Vascular malignancies are one of the rare malignancies in bone that have variable clinicopathologic features. Angiosarcoma is an aggressive malignant vascular tumor. Origin of tumor cells is mesenchymal cells. This tumor occurs in different sites, but intraosseous variation is rare (1). The most common bones involved are femur and tibia. It occurs in young adults and in men more than women (2).
These tumors have a high recurrence. The risk of lymph node involvement and distant metastases is high. Patients with this aggressive cancer usually die within one year after of diagnosis (3). Bone epithelioid angiosarcoma is misdiagnosed as a metastatic carcinoma, due to the presence of epithelioid cells. Patients should be evaluated precisely regarding clinical and histopatological characteristics for better treatment and higher prognosis (4).
This article reports a case of angiosarcoma of tibia in a 69-yr-old man. The tumor was diagnosed after radiographic examination and biopsy, although, immunohistochemical tests were performed to confirm the diagnosis and rule out other lesions.
The presented case was a of 69-yr-old man in Shahid Sadooghi Hospital, Yazd, Iran 2014 who had undergone brain tumor surgery and after one year was readmitted to the hospital due to severe pain in the legs and ankles. Foot pain was so severe that the patient was unable to walk. In clinical examination, anterior tibial and femoral areas and pelvis were tender and sore to touch. Eminence was observed in 1/3 left tibia distal. The patient had no history of trauma. Plain radiographs showed a bone lytic lesion with undefined margins in the inferior part of tibia (Fig. 1).
In biopsy taken from the patient, several pieces of soft tissue with a cream-brown color, similar to cyst wall-sized 3x3x2 cm were observed. Histopathologically, sections show multiple fragments of a tumoral tissue composed of many spaces lined by epithelioid cells with vesicular nuclear and small central nucleoli and low mitotic activity supported by fibrous stroma with multifocal hemosiderin deposition (Fig. 2).
Immunohistochemical testing for VWF, CKAE1/3, EMA was requested to confirm the diagnosis, and rule out other lesions. All markers were positive (Fig. 3).
In bone marrow biopsy and peripheral blood smears, no evidence of malignancy was found. CT of the abdomen and pelvis was normal. In CT of lung, small opacities were observed in the anterior of right lung upper lobe. Radiography, histopathology, and immunohistochemistry findings confirmed the diagnosis of an intraosseous angiosarcoma. The patient underwent curettage and bone fixation (Fig. 4). After a two-month follow-up, the patient died of pulmonary metastasis.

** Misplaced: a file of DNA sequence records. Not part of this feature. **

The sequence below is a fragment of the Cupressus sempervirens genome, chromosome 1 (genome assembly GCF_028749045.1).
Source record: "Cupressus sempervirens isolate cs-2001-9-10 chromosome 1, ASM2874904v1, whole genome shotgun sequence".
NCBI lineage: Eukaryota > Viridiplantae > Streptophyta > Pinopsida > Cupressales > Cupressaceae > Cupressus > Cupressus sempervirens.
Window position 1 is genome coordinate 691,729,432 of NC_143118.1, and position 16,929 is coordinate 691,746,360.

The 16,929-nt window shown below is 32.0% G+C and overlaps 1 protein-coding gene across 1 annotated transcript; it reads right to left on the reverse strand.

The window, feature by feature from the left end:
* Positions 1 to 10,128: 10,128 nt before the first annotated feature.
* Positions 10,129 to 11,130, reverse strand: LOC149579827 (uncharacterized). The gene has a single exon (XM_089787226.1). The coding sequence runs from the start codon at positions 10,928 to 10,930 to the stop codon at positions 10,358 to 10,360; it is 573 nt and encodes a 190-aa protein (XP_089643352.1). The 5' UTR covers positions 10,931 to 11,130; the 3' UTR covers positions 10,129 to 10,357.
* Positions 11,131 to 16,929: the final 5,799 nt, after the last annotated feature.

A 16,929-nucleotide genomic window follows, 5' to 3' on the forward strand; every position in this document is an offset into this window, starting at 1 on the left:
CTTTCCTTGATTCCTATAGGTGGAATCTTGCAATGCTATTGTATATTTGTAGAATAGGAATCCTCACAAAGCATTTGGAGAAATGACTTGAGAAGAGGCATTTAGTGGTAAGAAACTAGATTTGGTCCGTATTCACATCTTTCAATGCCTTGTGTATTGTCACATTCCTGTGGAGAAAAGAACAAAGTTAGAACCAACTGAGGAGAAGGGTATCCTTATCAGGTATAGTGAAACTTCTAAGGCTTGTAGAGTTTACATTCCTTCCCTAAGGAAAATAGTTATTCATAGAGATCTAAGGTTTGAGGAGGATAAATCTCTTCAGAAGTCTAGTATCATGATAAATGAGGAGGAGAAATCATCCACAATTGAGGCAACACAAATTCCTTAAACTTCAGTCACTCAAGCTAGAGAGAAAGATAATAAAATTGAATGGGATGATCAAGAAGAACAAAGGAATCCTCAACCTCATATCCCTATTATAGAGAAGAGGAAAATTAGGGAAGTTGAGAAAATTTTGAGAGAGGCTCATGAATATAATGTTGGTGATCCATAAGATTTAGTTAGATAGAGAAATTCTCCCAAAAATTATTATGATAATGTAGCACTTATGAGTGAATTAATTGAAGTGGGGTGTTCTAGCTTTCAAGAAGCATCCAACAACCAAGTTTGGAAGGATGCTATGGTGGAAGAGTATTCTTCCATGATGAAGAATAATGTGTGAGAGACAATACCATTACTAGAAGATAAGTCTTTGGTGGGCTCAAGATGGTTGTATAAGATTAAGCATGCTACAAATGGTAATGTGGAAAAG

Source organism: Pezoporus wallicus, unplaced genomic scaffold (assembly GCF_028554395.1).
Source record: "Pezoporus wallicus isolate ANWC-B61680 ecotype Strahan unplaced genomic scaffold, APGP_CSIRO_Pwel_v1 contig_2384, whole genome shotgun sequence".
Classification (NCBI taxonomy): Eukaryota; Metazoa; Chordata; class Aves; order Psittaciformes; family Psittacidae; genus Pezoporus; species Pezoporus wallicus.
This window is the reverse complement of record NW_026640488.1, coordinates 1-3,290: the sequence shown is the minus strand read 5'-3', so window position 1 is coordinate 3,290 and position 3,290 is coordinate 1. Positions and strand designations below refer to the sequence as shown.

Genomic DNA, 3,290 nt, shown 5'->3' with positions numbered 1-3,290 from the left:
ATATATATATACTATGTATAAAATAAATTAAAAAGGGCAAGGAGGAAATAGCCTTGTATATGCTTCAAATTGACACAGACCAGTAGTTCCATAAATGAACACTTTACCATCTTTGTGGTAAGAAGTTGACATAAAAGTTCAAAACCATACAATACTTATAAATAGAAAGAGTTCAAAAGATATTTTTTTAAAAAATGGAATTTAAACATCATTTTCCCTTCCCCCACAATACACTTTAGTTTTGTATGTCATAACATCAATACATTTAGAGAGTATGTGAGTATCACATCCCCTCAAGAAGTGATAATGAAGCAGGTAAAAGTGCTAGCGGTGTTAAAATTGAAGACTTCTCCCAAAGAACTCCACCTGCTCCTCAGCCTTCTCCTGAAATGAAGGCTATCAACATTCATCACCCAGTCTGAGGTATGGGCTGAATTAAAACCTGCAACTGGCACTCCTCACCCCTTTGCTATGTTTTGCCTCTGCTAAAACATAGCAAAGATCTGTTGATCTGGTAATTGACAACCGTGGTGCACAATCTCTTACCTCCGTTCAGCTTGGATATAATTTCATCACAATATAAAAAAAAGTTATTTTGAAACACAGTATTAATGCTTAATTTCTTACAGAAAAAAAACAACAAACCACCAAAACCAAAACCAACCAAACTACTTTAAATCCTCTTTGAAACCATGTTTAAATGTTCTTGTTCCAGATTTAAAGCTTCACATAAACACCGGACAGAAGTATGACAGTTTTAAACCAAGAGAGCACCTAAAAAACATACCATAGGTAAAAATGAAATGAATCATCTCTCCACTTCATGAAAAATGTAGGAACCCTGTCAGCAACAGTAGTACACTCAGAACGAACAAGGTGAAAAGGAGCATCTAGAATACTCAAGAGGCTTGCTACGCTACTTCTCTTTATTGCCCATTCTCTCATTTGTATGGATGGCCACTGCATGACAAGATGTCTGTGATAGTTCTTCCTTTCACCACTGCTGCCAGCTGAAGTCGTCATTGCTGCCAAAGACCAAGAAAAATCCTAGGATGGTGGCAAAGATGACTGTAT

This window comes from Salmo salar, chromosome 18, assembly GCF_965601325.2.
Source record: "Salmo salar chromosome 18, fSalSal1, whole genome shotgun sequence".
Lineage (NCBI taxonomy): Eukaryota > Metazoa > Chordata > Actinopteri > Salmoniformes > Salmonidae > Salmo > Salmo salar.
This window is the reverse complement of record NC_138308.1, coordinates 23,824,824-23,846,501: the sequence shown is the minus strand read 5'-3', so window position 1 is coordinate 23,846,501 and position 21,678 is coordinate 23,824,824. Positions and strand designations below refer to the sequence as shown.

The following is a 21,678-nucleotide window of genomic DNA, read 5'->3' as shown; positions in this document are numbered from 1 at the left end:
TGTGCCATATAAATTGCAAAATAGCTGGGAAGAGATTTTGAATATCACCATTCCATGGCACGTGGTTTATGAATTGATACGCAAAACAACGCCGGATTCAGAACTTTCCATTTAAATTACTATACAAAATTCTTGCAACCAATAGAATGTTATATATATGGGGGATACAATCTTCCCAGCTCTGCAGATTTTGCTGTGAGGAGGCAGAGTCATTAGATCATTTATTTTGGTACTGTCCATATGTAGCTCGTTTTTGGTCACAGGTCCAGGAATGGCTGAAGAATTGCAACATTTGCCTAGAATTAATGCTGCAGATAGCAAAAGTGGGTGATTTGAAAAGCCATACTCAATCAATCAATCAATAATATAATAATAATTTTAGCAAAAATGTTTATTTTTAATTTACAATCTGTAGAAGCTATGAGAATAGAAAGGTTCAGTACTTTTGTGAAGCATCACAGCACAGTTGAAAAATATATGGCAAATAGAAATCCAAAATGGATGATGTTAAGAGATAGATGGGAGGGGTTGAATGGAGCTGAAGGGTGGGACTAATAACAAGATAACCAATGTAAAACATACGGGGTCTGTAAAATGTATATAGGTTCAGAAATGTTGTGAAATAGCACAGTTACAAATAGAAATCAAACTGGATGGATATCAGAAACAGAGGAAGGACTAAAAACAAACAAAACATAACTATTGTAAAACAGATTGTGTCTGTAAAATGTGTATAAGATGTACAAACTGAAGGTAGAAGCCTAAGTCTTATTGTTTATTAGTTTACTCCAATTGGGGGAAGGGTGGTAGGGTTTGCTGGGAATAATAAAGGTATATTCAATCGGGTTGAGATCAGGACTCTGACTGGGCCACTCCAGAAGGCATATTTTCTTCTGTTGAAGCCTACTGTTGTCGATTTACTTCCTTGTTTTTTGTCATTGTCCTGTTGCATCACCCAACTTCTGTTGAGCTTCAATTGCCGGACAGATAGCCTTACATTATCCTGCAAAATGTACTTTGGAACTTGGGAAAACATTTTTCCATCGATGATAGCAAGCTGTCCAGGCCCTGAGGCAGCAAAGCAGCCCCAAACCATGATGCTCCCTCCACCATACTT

Fig. 1. A bone lytic lesion with undefined margins in the middle part of tibia
Fig. 2. An (x100) &B (x400): many spaces lined by epithelioid cells with vesicular nuclear and small central nucleoli and low mitotic activity supported by fibrous stroma
Fig 3 (A & B). Shows thin-walled vessels within the marrow spaces of cancellous bone with associated reactive fibrosis (H&E stain X40).
Fig. 4. Curettage and bone fixation
Angiosarcoma is a malignant vascular neoplasm that commonly occurs in soft tissue but intraosseous angiosarcoma is rare (1). It occurs commonly in older adults and the males are slightly more affected than females (2). Angiosarcoma of bone occurs in tubular bones of the extremities such as femur, tibia, and humerus (5). In our case, clinical characteristics such as age, sex, and site were in accordance with this lesion. Unifocal or multifocal osseous disease may be seen in patients with angiosarcoma. Pain is the most common symptom, however size and localization are important as well (1).
Radiographic appearance of angiosarcoma is variable. This tumor is mostly as a purely lytic mass (5). Because of rapid and destructive growth of this tumor, periosteal reaction may occur. Expansion, cortical permeation and soft tissue mass may occur in intraosseous angiosarcoma (3).